Imperial Radch Trilogy

'Ancillary Justice' won the Hugo, Nebula, Arthur C. Clarke and Locus Awards, the only book to ever win all of science fiction's major awards (on debut too). As usual an impressive signed/limited set from Subterranean with DJ artwork by Lauren St. Onge.

Ann Leckie - Provenance

Although it is set in the same universe as her 2013 Ancillary Justice and its sequels, it is not itself a sequel.

A power-driven young woman has just one chance to secure the status she craves and regain priceless lost artifacts prized by her people. She must free their thief from a prison planet from which no one has ever returned.

Ingray and her charge will return to her home world to find their planet in political turmoil, at the heart of an escalating interstellar conflict. Together, they must make a new plan to salvage Ingray's future, her family, and her world, before they are lost to her for good.

Orbit First Edition Hardcover - Signed Limited.

Here’s an introduction on the book from the author, which is worth reading…

In the US right now there's a continuing... maybe "conversation" isn't the right word but let's go with that... a conversation about the purpose of public monuments. And there's a percentage of folks involved in that conversation who have asserted that public monuments are "history" and that removing them is somehow removing or erasing history.

But really, what are all those statues and plaques for? They commemorate, yes, but why do they memorialize one particular event or person, and not another? Are they really essential to recording history? Why do we want recorded history to take this particular form?

The truth is, public monuments are not about recording historical facts or events so much as they are public statements about what we, as a community, consider to be important. They are public statements about our past that are meant to be claims to a particular status in the present. They are public statements about what we value and who we are.

Actual history museums serve a very similar function. It may be more difficult to spot, since we're not just looking at a few statues in a park, but at a much more extensive collection of art and artifacts that outline a narrative - but notice, that narrative is about how that particular city - we'll say city, I was just at the excellent Museum of London a few weeks ago - came to be the city it is today. There are always more objects to display than space, there are always other things the museum's narrative could emphasize. The ones the curators choose tell a particular story. Not THE story, not the only true story, but one possible story, that has a different set of implications and conclusions than the ones not told.

Art museums aren't that different, really, when you look at them from that angle. After all, what makes a particular work of art worthy or valuable? It's not just aesthetics - a painting everyone believes is by, say, Van Gogh, praised for its brilliant composition, its beautifully used colors, will plummet in value and importance if it's discovered to be a forgery. And yet it's still the same beautiful, brilliantly composed painting! This is partly because quite a lot of its value is based on it being part of a particular history - a particular story we tell about art. And because so many people want to be able to have a tangible bit of that story, of that history, whether personally, or in the name of their city or nation.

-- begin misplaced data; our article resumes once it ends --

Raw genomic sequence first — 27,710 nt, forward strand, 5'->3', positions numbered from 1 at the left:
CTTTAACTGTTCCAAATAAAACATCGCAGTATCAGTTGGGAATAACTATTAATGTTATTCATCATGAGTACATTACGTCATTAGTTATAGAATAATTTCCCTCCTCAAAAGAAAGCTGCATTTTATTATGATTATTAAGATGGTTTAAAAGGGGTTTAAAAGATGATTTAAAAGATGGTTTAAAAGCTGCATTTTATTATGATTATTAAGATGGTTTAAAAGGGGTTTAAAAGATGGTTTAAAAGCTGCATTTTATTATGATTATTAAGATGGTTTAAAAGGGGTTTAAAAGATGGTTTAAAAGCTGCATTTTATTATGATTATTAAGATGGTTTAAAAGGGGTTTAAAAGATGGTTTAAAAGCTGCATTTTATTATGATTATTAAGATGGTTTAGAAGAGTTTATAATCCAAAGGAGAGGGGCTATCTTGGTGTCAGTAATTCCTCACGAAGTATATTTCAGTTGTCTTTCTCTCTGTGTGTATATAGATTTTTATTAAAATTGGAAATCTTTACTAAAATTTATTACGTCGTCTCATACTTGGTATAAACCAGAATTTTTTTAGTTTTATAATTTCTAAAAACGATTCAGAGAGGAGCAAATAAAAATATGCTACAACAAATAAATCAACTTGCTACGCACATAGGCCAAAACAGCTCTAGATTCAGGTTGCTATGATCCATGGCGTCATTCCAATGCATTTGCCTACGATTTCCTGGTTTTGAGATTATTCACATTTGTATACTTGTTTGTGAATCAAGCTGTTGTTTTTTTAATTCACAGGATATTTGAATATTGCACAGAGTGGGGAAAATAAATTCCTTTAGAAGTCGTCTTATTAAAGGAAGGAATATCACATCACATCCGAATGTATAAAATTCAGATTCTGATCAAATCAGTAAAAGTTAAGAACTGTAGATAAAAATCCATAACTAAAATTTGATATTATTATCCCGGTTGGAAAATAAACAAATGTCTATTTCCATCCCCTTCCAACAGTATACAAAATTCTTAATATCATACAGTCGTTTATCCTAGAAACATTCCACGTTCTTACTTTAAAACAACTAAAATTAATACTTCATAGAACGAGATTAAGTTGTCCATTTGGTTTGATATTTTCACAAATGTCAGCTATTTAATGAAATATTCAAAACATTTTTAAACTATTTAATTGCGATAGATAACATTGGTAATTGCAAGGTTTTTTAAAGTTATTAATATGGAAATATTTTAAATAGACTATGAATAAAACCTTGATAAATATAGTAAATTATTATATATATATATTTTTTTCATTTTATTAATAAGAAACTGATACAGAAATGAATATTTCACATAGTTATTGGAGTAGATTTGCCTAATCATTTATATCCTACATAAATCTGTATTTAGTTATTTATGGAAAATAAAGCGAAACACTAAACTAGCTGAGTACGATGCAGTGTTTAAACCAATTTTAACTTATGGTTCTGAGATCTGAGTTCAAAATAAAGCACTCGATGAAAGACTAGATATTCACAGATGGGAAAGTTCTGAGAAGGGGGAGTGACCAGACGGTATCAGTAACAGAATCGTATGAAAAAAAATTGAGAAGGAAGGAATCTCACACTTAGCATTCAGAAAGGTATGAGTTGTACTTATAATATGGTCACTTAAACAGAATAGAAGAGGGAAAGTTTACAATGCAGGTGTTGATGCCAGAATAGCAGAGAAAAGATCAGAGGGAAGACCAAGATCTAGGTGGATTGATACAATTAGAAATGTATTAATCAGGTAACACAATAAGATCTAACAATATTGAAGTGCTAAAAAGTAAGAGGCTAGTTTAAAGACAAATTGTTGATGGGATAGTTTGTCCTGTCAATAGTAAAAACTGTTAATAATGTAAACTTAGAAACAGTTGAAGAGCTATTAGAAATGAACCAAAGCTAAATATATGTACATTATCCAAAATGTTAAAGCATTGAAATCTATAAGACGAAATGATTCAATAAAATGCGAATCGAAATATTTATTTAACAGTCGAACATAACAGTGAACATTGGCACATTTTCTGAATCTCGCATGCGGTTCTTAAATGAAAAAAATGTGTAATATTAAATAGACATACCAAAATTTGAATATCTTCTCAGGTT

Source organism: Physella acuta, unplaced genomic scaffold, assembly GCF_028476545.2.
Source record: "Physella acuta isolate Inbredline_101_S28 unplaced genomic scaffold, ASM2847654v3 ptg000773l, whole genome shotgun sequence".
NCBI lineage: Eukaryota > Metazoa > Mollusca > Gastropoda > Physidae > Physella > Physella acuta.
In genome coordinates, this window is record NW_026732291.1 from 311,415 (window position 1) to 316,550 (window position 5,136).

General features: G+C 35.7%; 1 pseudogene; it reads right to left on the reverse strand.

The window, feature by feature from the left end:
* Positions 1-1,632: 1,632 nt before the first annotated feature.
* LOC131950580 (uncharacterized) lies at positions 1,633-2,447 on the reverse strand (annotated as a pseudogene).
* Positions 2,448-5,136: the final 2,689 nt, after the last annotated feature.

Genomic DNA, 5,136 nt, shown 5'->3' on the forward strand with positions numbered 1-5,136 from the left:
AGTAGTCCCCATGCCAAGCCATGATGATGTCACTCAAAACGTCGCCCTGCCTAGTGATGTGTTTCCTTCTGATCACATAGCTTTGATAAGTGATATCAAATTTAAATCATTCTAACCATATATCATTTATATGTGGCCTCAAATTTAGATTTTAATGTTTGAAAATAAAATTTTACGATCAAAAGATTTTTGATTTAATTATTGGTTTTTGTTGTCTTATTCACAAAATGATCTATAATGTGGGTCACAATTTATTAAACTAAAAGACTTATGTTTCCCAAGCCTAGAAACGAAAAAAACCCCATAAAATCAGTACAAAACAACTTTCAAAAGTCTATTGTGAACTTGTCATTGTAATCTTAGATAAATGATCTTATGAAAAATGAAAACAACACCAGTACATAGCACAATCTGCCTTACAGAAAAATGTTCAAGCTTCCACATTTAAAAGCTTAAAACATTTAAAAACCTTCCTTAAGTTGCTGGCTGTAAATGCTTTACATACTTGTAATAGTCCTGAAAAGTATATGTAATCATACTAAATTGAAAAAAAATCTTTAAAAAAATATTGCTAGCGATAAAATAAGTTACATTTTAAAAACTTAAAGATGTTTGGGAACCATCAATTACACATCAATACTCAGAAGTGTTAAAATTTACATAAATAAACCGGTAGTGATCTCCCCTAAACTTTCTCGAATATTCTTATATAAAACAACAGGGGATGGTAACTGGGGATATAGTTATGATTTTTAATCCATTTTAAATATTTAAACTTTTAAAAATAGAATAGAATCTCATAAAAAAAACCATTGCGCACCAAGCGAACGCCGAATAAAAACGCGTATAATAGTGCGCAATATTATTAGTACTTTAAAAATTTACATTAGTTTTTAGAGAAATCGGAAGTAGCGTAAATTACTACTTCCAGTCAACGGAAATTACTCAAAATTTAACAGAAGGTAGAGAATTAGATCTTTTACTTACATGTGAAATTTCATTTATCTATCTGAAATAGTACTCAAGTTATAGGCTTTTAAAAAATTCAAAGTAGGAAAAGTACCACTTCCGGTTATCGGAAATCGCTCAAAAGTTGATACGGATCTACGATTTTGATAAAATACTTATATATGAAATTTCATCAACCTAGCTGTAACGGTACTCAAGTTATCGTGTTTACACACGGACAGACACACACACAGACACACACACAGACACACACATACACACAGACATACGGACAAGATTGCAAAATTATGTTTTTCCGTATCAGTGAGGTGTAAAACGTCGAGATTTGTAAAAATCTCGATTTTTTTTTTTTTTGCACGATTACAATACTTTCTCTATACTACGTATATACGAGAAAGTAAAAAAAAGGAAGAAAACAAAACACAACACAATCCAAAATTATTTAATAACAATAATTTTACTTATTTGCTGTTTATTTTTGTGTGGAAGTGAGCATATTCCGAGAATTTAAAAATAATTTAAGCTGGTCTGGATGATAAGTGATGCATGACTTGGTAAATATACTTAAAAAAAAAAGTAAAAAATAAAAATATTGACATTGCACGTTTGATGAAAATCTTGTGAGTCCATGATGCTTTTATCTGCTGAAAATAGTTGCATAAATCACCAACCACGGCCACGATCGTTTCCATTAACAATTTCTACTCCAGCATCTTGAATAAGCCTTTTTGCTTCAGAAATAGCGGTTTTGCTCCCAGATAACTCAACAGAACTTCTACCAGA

We all have histories, and so far as I know, whenever it's possible we all have tokens of those histories. To lose them - because of a natural disaster or a war - is traumatic. The history is still there, but those tokens, those reminders, those proofs of that history, anchor us somehow. They're part of the story of who we are.

I was thinking about these ideas while I was writing Provenance. The characters in Provenance live in a culture where "vestiges" - tangible remnants of ancestors or past events - are important possessions, ones that validate a person or a family's story of who they are, where they came from, and where they fit in their society. But what happens when those links to history and identity are taken away? Or worse, what happens when they turn out to be fake? Or does it really matter?

Maybe it doesn't actually matter that much. But those occasionally acrimonious conversations about public monuments, or which museum has which important artifacts, suggest that it matters quite a lot.

Ann Leckie - The Raven Tower

Gods meddle in the fates of men, men play with the fates of gods, and a pretender must be cast down from the throne in this breathtaking first fantasy novel from Ann Leckie, New York Times bestselling author and winner of the Hugo, Nebula, and Arthur C. Clarke Awards.

For centuries, the kingdom of Iraden has been protected by the god known as the Raven. He watches over his territory from atop a tower in the powerful port of Vastai. His will is enacted through the Raven's Lease, a human ruler chosen by the god himself. His magic is sustained via the blood sacrifice that every Lease must offer. And under the Raven's watch, the city flourishes.

But the power of the Raven is weakening. A usurper has claimed the throne. The kingdom borders are tested by invaders who long for the prosperity that Vastai boasts. And they have made their own alliances with other gods.

It is into this unrest that the warrior Eolo, aide to Mawat, the true Lease arrives. And in seeking to help Mawat reclaim his city, Eolo discovers that the Raven's Tower holds a secret. Its foundations conceal a dark history that has been waiting to reveal itself...and to set in motion a chain of events that could destroy Iraden forever.

Orbit First Edition hardcover

Ann Leckie: